22.It is clear from the sequence of events that whereas the 1st respondent was willing and ready to sell the suit property, the appellants were not on the same page with her. The 1st respondent entered into the sale agreement dated 28th June, 2005. The completion date was 15th September, 2005. The original title document for the suit property as well as a valid clearance certificate were duly handed over to the 2nd respondent on 8th November, 2005, the appellant’s lawyers based on their undertaking of 5th November, 2005. Having complied with her obligations, the least the 1st respondent expected was the appellants to fulfil their part of the bargain. When her expectation was not met, she caused her lawyer, Merssrs Kandie Kimutai & Co. Advocates to issue a Notice of Completion dated 24th November,2005. The notice was for 21 days and it was to expire on the 16th December, 2005. On receipt of the Notice of Completion, the 2nd respondent vide a letter dated 26thNovember, 2005 undertook to complete by 29th November, 2005**. In his letter dated 26th November, 2005, he stated:
23.It is clear beyond per adventure that in the said letter, the 2nd respondent indicated that he had not been placed in funds, a clear admission that the professional undertaking of 5th November, 2005 was based on falsehood, deceit and deception.
24.In his letter of 26th November, 2005, the 2nd respondent undertook to complete by 29th November, 2005. Again, that was not to be. On 19th December, 2005, the 1st respondent called for the return of her original title. Her request for the return of her original title fell on deaf ears and in spite of lack of confirmation of placement of funds by the 29th November, 2005 as undertaken by the 2nd respondent in his letter of 26th November, 2005, the second respondent proceeded to present the transfer for registration on 19th December, 2005.
25.In our view, it was callous and unprofessional for the 2nd respondent to have presented the transfer documents for registration and yet he was not in possession of the balance of the purchase price. Indeed, this lack of professionalism is evident right from the time (5th November, 2005) the 2nd respondent called for the original title and the transfer documents as well as a valid rates clearance certificate on the pretext that he was in possession of the balance of the purchase price.
26.The appellants’ position was that the agreement of 28th June, 2005 had been varied by another agreement dated 1st November, 2005. The 1st respondent denied having been a party to this agreement. In particular, she was categorical that she did not append her signature on this agreement. We may not know exactly the origin of this agreement, but it is curious to note that it had a completion date of 5th October, 2005, a date long past from the date it is alleged it was entered into, that is 1st November, 2005. However, in our view, nothing turns on this purported agreement as the completion date given therein (5thOctober, 2005) was equally disregarded. It does not matter in our view that the rates clearance certificate given to the 2nd respondent on 8th November, 2005 had expired as what is material is that the appellants had been given the original certificate of title, a transfer duly signed by the 1st respondent and a valid clearance certificate which lapsed in the hands of the 2nd respondent.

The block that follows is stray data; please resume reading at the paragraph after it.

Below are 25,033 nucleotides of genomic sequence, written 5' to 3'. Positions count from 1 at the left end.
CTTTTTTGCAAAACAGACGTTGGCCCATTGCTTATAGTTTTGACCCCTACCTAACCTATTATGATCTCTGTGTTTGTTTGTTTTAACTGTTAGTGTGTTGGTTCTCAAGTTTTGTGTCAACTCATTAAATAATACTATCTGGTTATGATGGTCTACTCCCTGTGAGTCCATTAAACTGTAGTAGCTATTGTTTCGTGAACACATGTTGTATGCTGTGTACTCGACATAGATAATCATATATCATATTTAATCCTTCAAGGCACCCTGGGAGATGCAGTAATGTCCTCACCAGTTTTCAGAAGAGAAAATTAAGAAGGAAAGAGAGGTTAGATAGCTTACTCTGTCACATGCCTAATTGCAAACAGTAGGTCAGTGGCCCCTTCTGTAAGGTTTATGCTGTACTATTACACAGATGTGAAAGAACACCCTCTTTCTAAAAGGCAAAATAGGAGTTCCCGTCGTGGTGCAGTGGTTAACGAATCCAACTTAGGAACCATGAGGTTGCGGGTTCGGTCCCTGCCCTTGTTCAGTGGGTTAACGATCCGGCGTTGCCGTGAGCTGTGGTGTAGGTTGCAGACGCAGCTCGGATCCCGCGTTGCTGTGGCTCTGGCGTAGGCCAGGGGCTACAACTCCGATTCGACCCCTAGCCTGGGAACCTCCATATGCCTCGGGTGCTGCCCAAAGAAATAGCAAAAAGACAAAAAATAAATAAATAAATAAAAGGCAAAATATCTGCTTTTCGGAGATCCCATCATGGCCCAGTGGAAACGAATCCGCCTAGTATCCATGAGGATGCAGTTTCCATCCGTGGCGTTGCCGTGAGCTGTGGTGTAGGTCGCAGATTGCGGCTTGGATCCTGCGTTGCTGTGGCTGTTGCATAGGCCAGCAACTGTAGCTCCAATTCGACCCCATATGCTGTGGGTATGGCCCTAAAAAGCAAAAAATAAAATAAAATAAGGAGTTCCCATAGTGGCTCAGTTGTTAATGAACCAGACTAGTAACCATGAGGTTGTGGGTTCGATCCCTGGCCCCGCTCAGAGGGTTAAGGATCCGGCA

27.There was also the contention by the appellants that the notice of completion dated 24th November, 2005 had been waived by the letter from Kandie Kimutai of 14th December, 2005 and 28th January, 2006. Again in our view, nothing turns on this. The crux of the matter is that the appellants had the property transferred unto themselves through deceit and without them being in a position to pay the balance of the purchase price. We think that the 1st respondent performed her part of the deal and the delay in finalization of the transaction was solely caused by the appellants. We do not see how and why the appellant is blaming the 1st respondent when they were given adequate time and opportunity to pay the balance of the purchase price.
28.The sum of Kshs 8,970,000.00 was subsequently deposited in Court and Notice of payment into court is dated 22nd September, 2006. The said money is still in court. We can only say this was long in coming. The 1st respondent sought to sell her property in an uptown estate for a total purchase price of Kshs 10 million. This was in the year 2005. Today, the value of the property given inflationary trends has greatly increased. The sale agreement was not breached by her but by the appellants whom as we have stated earlier, entered into a sale agreement without being in possession of the full purchase price and used all the tricks in the book to purport to transfer the suit property unto themselves.
29.One more issue deserves our comment. The appellants’ position is that they presented the transfer for registration on 19th December, 2005 and that this is the date the conveyance was registered. It is however curious to note that the assessment of stamp duty was done on 23rd January, 2006. Is that to say the transfer was effected before payment of stamp duty? In our view, all these lapses do not place the appellants in good stead. There was too much that was going on, including the possibility of defrauding the collector of stamp duty, which again clearly reflects on the credibility of the appellants and their Advocates. In our view, the 1st respondent legally and correctly was entitled to rescind the contract due to the acts and omissions of the appellants. We cannot in any way fault the 1st respondent on the manner she acted in the circumstance narrated before us. We think the appellants are the authors of their alleged misfortune.
30.We believe we have said enough to demonstrate that this appeal is without merit. It is hereby dismissed with costs to the 1st respondent.It is so ordered.
DATED AND DELIVERED AT NAIROBI THIS 4TH DAY OF FEBRUARY, 2022.M. WARSAME..................................JUDGE OF APPEALF. SICHALE..................................JUDGE OF APPEALH. A. OMONDI..................................JUDGE OF APPEALI certify that this is a true copy of the original.SignedDEPUTY REGISTRAR